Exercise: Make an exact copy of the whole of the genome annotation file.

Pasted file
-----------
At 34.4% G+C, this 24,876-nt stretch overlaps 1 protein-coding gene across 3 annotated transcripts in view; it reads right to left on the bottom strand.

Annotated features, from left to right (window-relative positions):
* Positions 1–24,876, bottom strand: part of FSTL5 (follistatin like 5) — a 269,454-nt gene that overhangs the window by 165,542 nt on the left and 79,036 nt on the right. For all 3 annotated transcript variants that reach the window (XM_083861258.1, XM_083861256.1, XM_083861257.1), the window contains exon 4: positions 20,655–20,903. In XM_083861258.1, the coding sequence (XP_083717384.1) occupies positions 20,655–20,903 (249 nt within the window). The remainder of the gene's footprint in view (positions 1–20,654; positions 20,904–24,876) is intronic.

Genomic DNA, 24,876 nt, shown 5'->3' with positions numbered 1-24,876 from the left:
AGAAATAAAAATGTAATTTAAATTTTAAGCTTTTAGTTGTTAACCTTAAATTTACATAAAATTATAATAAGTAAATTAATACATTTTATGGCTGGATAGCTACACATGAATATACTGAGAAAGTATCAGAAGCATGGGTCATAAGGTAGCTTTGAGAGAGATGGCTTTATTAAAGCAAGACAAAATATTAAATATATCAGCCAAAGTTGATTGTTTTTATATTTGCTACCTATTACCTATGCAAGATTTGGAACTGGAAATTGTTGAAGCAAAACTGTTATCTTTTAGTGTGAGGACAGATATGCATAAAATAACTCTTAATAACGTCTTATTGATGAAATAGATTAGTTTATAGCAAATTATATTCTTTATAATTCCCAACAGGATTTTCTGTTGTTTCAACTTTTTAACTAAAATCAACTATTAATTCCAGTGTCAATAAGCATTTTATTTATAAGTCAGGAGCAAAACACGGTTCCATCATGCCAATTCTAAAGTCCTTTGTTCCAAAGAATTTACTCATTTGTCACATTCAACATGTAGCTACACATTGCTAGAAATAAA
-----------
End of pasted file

At 34.4% G+C, this 24,876-nt stretch overlaps 1 protein-coding gene across 3 annotated transcripts in view; it reads right to left on the bottom strand.

Annotated features, from left to right (window-relative positions):
* Positions 1–24,876, bottom strand: part of FSTL5 (follistatin like 5) — a 269,454-nt gene that overhangs the window by 165,542 nt on the left and 79,036 nt on the right. For all 3 annotated transcript variants that reach the window (XM_083861258.1, XM_083861256.1, XM_083861257.1), the window contains exon 4: positions 20,655–20,903. In XM_083861258.1, the coding sequence (XP_083717384.1) occupies positions 20,655–20,903 (249 nt within the window). The remainder of the gene's footprint in view (positions 1–20,654; positions 20,904–24,876) is intronic.

Genomic DNA, 24,876 nt, shown 5'->3' with positions numbered 1-24,876 from the left:
AGAAATAAAAATGTAATTTAAATTTTAAGCTTTTAGTTGTTAACCTTAAATTTACATAAAATTATAATAAGTAAATTAATACATTTTATGGCTGGATAGCTACACATGAATATACTGAGAAAGTATCAGAAGCATGGGTCATAAGGTAGCTTTGAGAGAGATGGCTTTATTAAAGCAAGACAAAATATTAAATATATCAGCCAAAGTTGATTGTTTTTATATTTGCTACCTATTACCTATGCAAGATTTGGAACTGGAAATTGTTGAAGCAAAACTGTTATCTTTTAGTGTGAGGACAGATATGCATAAAATAACTCTTAATAACGTCTTATTGATGAAATAGATTAGTTTATAGCAAATTATATTCTTTATAATTCCCAACAGGATTTTCTGTTGTTTCAACTTTTTAACTAAAATCAACTATTAATTCCAGTGTCAATAAGCATTTTATTTATAAGTCAGGAGCAAAACACGGTTCCATCATGCCAATTCTAAAGTCCTTTGTTCCAAAGAATTTACTCATTTGTCACATTCAACATGTAGCTACACATTGCTAGAAATAAA